CAPE TOWN – The Rugby World Cup 2019 is done and dusted, with South Africa securing victory over England in the final match.

But a question still lingers: was it a burden for some, maybe many, South Africans who supported their national team but also had to show support for the Springbok emblem?

In the days before the final game, a few opinion-makers and politicians entered the frenzy of Springbok support. But they side-stepped the moral legitimacy of this symbol that has roots deep in colonial, segregationist and apartheid rugby structures.

The vast majority of rugby fandom that includes match ticket payers, television viewers and the privileged few in private suites of corporate companies don’t often show concern about this historical burden. Yet there should be much concern about it - particularly in the status of the Springbok symbol.

It’s a symbol dating back to 1898 when a South African cycling team displayed the Springbok in meetings in England. Since then it has remained a symbol of white exclusivity.

When the apartheid sport structures started to consider black people eligible for receiving Springbok colours from the late 1960s they were awarded half Springbok colours - only the head.

Examples included bodybuilders David Isaacs and Pat Graham.

When Nelson Mandela, in a spirit of reconciliation and goodwill, showed support for retaining the symbol in 1995, there would have been a sigh of relief among the establishment rugby fraternity (even a sense of victory).

For their part, former anti-apartheid rugby activists who were taken up in the post-apartheid structures had to come to terms with embracing a symbol they had previously rejected.

But was it a Pyrrhic victory for apartheid sports supporters? In my view, it was because the Springbok represents the persistence of apartheid structures in South African society.

Criticism against the new South African sporting order is now considered old-fashioned. But, in my view, criticism against the Springbok symbol is an act of loyal resistance, because it could lead to a rethinking about who constitutes the South African rugby nation. And a situation where the skin colour of a national player is of no concern, where there is no mention or reference to pigmentation of players.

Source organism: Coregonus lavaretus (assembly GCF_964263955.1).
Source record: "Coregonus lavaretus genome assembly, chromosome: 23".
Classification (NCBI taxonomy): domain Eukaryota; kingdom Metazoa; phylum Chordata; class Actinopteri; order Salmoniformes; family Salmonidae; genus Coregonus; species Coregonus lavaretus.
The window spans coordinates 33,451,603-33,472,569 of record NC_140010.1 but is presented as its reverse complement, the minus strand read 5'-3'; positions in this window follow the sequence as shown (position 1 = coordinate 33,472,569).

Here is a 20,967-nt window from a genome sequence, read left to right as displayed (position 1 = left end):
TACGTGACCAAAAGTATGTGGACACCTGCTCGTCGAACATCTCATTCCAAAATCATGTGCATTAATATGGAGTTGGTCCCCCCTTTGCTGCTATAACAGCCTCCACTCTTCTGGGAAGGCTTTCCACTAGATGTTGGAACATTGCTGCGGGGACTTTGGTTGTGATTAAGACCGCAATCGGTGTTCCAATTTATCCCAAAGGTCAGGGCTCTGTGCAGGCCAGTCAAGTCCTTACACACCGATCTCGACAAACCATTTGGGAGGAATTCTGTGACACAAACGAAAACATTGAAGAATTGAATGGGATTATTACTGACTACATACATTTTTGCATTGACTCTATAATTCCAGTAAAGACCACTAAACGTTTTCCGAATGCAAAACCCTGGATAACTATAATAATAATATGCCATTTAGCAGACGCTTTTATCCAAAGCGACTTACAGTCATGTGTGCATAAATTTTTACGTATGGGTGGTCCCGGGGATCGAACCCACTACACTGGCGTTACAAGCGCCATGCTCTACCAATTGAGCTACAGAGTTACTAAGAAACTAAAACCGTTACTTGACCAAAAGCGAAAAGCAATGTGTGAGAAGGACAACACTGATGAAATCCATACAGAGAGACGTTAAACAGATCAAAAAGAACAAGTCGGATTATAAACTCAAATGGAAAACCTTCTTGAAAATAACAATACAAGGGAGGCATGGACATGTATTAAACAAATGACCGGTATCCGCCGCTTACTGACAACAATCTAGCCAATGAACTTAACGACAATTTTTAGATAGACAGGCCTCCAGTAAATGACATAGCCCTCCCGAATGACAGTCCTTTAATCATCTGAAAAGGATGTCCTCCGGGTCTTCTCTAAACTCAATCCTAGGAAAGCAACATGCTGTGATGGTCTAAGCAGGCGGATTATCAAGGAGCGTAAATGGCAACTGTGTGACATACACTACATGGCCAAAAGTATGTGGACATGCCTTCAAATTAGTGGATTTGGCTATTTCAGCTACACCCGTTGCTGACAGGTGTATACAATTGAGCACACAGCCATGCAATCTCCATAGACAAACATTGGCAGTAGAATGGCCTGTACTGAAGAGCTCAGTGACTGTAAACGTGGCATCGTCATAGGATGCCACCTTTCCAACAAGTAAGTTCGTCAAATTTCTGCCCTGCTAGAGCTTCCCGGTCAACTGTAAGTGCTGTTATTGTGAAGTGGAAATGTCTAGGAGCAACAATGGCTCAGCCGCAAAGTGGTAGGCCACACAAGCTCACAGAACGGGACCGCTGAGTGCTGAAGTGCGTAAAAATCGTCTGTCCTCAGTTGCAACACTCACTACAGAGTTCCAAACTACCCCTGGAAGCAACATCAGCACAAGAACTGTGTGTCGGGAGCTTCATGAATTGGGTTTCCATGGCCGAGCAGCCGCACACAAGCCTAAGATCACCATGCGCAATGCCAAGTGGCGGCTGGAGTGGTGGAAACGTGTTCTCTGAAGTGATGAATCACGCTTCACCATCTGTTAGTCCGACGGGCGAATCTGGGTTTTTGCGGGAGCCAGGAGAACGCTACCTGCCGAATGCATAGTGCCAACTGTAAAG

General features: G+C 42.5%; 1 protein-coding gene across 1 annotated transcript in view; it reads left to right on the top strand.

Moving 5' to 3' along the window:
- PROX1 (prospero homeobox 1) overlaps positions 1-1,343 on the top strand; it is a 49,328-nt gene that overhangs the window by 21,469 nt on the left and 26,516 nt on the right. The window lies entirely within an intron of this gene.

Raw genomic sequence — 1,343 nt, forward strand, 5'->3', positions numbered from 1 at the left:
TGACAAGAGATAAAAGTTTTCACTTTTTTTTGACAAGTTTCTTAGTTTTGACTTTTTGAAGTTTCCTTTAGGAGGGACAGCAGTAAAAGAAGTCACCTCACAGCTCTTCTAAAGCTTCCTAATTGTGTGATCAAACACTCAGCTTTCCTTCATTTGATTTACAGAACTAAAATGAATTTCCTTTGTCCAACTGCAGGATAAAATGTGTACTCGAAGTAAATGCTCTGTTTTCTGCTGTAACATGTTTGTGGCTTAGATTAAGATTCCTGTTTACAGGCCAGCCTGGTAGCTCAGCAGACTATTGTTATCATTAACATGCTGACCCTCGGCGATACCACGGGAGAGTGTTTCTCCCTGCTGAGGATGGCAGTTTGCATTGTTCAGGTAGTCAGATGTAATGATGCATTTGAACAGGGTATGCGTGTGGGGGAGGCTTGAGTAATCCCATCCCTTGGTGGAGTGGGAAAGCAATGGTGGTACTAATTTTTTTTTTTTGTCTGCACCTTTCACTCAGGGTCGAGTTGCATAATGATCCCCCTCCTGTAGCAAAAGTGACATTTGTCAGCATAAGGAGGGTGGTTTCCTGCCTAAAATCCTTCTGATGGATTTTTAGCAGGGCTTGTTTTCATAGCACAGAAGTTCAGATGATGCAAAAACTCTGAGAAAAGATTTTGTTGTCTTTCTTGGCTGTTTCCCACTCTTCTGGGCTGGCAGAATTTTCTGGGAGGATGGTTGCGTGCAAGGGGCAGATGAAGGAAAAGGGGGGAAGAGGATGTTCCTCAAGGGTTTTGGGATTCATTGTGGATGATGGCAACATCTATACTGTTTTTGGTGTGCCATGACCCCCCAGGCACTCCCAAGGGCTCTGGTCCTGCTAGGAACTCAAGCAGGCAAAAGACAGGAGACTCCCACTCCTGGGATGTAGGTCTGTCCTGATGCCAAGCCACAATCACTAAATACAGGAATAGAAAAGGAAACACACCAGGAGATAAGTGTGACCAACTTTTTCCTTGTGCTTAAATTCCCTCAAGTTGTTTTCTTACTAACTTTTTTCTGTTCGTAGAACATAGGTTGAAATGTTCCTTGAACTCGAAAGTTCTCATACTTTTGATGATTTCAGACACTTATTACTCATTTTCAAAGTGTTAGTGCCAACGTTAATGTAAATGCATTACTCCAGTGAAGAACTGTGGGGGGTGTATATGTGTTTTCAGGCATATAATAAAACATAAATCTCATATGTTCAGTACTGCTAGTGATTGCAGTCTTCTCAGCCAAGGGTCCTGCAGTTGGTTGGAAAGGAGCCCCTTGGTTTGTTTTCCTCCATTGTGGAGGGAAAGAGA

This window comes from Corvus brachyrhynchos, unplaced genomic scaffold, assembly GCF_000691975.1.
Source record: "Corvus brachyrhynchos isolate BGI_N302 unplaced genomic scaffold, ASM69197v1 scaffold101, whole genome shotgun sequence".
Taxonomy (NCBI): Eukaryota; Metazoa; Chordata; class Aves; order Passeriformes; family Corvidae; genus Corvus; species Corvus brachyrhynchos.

This isn’t about the liberal view that skin colour isn’t a factor. It’s about campaigning for a shift and a radical change in the country that will lead to race consciousness being lifted from rugby. But for this to happen, the fact that the burdens of the past are still felt in the lived experiences of aspirant players needs to be recognised.

The reason so little has changed is that the apartheid rugby administrators of the now-defunct South African Rugby Board and its race-based sub unions triumphed over the transformation period in the early 1990s.

They were at an economic and cultural advantage over the non-racial South African Rugby Union (SARB).

Not surprisingly, apartheid symbolism remained. In Cape Town, the Green Point Track and City Park stadiums used by former South African Rugby Union units became deserted and Newlands Rugby Grounds, headquarters of the Western Province Rugby Union, an affiliate of the SARB, became the headquarters of the “new” South African rugby controlling body - the South African Rugby Football Union.

It’s true that doors previously shut opened for players in the 21st century.

But grassroots development of school rugby in economically poor areas never took off on a grand scale. Instead, the way into the team was through the high fee-paying schools.

The serious-minded South African rugby enthusiast - irrespective of political persuasion - is saddled with this burden of post-apartheid Springbok history. Not even the fielding of a black captain can eradicate it.

I would argue that the Springbok symbol retards fundamental change in rugby and society. It’s a colonial, segregationist apartheid symbol.

The South African cricket and netball national federations did away with the Springbok and weren’t branded unpatriotic. Social movements need to become more active in agitating for mass participation and historicising of non-racial sport, because people forget and then repeat societal fissures.

If there’s no social movement, most people will look to the 1995 Mandela-Pienaar or 2010 World Cup moments that are short-lived and, paradoxically, filled with empty promises.

Ordinary citizens, like me, should watch the game for enjoyment and the beauty of movement. The final score should not be a burden because of showing support for an outdated Springbok symbol in the 21st century.

Francois Cleophas

Dr Cleophas is a senior lecturer in sports history at Stellenbosch University. This first appeared in The Conversation